You could have a condition that is one of the biggest risk factors for heart disease or stroke and not even realise it. Hypertension, or high blood pressure, affects more than 25% of UK adults but rarely shows any symptoms.


Less than 10% of hypertension cases have an identifiable cause. The remaining 90-95% are defined as being due to ‘non-specific lifestyle and genetic factors’. Your chances of having it increase if you are: overweight, smoke, drink large amounts of alcohol, eat too much salt or suffer from long-term sleep deprivation. You are also more at risk if you have a family history of hypertension or have African or Caribbean ancestry.


The only way to check if you have hypertension is to have your blood pressure checked. The NHS recommends that healthy adults over 40 should get checked once every five years. If you are at increased risk, then you should be checked once a year. Testing is free and available at your GP surgery. Your local pharmacy might also be able to do the test, and you can buy monitors to do it yourself at home.

Prevention is better than cure

If your lifestyle puts you at risk of developing hypertension, it’s time to make some changes:

#1. Watch your waistline

Carrying extra weight can have a direct effect on your blood pressure. As one goes up, so does the other. Conversely, if you can bring your weight down, your blood pressure should come down too.

#2. Eat well

Whatever the current state of your diet, there’s no excuse for being unaware of what foods are good or bad for you. Online, on the TV, in magazines, you can’t help but see or hear advice about diet. Here’s a reminder of what you should be aiming for:

  • Eat more whole grains, fruit and vegetables
  • Choose low-fat dairy products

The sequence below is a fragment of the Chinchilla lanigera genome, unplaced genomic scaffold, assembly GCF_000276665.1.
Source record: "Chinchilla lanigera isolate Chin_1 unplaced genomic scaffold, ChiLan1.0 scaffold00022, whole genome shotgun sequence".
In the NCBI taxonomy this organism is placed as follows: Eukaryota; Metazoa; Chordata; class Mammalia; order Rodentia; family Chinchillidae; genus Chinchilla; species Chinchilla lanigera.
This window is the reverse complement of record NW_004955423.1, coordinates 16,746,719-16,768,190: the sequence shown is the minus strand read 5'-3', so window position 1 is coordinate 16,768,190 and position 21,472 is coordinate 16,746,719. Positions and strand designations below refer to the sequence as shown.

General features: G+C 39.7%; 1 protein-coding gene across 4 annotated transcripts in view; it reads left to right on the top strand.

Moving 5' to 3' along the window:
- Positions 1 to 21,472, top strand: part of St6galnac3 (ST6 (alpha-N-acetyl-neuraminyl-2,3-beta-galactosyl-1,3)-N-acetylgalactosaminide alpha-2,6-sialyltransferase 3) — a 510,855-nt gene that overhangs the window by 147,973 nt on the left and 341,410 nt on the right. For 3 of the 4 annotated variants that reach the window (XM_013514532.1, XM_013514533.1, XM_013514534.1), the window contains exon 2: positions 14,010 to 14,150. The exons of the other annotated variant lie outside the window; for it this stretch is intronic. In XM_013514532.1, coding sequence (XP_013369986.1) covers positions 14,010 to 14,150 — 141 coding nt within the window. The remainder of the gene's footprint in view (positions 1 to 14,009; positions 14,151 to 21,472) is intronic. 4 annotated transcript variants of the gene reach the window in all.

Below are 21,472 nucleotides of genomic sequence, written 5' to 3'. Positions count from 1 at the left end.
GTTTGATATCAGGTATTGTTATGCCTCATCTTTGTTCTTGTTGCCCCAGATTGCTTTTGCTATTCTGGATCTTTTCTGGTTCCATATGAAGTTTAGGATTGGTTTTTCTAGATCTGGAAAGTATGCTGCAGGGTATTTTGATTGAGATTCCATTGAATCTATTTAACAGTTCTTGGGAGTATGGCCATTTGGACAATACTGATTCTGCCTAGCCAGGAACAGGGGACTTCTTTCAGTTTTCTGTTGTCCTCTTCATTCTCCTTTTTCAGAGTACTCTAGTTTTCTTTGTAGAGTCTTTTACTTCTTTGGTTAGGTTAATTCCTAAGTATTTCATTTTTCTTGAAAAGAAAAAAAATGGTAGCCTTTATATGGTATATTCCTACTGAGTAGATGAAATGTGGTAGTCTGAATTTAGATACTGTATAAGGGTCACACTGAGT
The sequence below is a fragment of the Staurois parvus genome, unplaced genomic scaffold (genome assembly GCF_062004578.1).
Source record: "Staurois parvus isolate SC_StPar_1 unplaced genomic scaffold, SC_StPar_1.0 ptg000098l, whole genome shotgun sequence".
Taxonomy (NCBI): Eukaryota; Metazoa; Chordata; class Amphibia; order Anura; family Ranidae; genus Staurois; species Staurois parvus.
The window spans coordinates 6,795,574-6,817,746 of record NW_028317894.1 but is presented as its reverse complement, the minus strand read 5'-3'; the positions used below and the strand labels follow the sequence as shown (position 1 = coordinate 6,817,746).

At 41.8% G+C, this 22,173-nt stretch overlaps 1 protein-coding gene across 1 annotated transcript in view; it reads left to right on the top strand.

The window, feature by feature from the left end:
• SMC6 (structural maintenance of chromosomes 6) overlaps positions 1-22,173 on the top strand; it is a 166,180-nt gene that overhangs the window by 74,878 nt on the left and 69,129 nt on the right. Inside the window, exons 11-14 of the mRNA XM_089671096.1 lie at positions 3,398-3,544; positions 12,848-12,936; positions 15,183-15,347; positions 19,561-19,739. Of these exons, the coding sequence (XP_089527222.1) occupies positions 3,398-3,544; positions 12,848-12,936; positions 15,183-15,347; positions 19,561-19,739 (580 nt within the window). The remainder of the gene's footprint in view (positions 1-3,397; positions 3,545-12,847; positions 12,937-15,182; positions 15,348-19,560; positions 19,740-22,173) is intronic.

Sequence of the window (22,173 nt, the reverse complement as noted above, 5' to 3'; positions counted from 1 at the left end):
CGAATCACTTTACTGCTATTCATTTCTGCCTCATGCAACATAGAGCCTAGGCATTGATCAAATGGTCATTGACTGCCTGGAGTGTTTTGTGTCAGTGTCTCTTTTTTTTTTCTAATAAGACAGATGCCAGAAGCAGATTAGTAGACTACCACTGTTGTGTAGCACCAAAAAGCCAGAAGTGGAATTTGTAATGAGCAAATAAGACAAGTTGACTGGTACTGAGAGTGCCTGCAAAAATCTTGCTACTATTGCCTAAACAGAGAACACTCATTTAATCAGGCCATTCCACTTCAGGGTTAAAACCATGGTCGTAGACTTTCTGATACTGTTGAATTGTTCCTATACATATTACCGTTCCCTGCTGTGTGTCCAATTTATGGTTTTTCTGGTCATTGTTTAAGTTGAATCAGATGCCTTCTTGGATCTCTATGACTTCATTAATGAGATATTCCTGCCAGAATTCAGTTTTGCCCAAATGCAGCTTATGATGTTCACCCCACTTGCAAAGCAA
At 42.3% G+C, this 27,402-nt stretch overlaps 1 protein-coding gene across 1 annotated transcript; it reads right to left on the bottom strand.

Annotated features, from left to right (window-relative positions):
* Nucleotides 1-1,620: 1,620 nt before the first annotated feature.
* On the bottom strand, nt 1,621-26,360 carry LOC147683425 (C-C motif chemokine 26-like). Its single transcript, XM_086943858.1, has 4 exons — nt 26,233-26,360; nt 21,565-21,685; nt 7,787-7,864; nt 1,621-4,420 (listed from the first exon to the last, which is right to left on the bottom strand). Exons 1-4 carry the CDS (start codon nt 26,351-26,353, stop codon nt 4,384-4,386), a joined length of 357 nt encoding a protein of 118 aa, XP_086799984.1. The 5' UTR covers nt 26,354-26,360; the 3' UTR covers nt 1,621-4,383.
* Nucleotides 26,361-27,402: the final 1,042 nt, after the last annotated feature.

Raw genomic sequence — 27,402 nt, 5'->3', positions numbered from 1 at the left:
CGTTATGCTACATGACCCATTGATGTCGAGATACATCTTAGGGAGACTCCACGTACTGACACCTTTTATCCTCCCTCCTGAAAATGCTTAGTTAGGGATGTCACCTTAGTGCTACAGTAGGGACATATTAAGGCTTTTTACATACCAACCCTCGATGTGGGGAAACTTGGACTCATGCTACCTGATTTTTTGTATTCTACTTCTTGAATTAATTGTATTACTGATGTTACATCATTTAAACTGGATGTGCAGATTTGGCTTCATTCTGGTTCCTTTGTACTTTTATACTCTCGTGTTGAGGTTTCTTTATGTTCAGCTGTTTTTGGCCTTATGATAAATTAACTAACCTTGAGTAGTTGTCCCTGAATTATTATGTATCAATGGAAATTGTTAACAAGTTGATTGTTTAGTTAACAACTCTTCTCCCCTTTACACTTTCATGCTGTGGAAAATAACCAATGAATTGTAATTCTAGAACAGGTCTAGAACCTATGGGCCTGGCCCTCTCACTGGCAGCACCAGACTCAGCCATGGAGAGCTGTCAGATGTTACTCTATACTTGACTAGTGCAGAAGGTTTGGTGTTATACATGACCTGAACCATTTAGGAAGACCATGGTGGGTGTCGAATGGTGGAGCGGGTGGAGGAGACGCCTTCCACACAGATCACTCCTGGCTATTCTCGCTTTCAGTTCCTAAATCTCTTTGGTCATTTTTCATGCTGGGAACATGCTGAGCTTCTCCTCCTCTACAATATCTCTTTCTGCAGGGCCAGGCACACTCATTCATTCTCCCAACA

• Don’t add salt to your food
  • Reduce foods that are high in saturated fat and cholesterol
  • Eat less processed food
  • Keep a food diary to see what you really eat
  • Drink alcohol in moderation
  • Reduce caffeine 


#3. Reduce stress

    It’s easier said than done, but even low-stress levels can be harmful. Relaxation techniques, mindfulness meditation and exercising, can all be helpful.


    #4. Stop Smoking

      Smoking itself doesn’t cause high blood pressure, but the two together increase your risk of heart or lung disease. Quitting can be difficult, so get help and advice from your GP.

      #5. Sleep Well

        Long-term sleep deprivation raises your risk of developing hypertension. Tips for getting a good night’s sleep include setting a regular bedtime, relaxing before you go to bed by reading or having a bath, and not watching TV in your bedroom.


        If achieving a healthy lifestyle is likely to require some drastic changes you will probably need some help and advice. Fortunately, there is plenty of support available. The NHS website has some great information regarding diet, weight loss and stopping smoking. Your local pharmacy and GP will also be able to help.